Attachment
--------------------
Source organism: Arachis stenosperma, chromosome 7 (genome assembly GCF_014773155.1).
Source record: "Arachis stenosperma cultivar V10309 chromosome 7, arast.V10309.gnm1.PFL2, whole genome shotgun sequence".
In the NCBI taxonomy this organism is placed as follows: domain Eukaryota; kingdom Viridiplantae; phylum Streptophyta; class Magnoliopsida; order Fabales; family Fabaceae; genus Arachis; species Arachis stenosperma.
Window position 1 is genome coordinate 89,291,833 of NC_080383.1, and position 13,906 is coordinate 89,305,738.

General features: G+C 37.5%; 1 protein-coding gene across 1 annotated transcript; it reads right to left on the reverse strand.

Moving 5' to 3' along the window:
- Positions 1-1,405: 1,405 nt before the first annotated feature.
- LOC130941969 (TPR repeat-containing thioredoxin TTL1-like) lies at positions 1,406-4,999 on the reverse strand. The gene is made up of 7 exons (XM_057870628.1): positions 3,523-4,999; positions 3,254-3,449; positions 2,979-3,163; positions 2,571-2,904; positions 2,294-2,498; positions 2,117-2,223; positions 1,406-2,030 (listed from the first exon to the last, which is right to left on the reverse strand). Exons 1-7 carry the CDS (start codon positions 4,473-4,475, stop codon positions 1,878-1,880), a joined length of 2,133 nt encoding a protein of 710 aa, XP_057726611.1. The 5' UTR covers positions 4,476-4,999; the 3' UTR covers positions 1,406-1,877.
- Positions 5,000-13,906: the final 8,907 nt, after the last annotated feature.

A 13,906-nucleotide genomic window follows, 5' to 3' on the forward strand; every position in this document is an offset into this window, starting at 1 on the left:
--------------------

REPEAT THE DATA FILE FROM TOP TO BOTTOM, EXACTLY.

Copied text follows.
Source organism: Arachis stenosperma, chromosome 7 (genome assembly GCF_014773155.1).
Source record: "Arachis stenosperma cultivar V10309 chromosome 7, arast.V10309.gnm1.PFL2, whole genome shotgun sequence".
In the NCBI taxonomy this organism is placed as follows: domain Eukaryota; kingdom Viridiplantae; phylum Streptophyta; class Magnoliopsida; order Fabales; family Fabaceae; genus Arachis; species Arachis stenosperma.
Window position 1 is genome coordinate 89,291,833 of NC_080383.1, and position 13,906 is coordinate 89,305,738.

General features: G+C 37.5%; 1 protein-coding gene across 1 annotated transcript; it reads right to left on the reverse strand.

Moving 5' to 3' along the window:
- Positions 1-1,405: 1,405 nt before the first annotated feature.
- LOC130941969 (TPR repeat-containing thioredoxin TTL1-like) lies at positions 1,406-4,999 on the reverse strand. The gene is made up of 7 exons (XM_057870628.1): positions 3,523-4,999; positions 3,254-3,449; positions 2,979-3,163; positions 2,571-2,904; positions 2,294-2,498; positions 2,117-2,223; positions 1,406-2,030 (listed from the first exon to the last, which is right to left on the reverse strand). Exons 1-7 carry the CDS (start codon positions 4,473-4,475, stop codon positions 1,878-1,880), a joined length of 2,133 nt encoding a protein of 710 aa, XP_057726611.1. The 5' UTR covers positions 4,476-4,999; the 3' UTR covers positions 1,406-1,877.
- Positions 5,000-13,906: the final 8,907 nt, after the last annotated feature.

A 13,906-nucleotide genomic window follows, 5' to 3' on the forward strand; every position in this document is an offset into this window, starting at 1 on the left: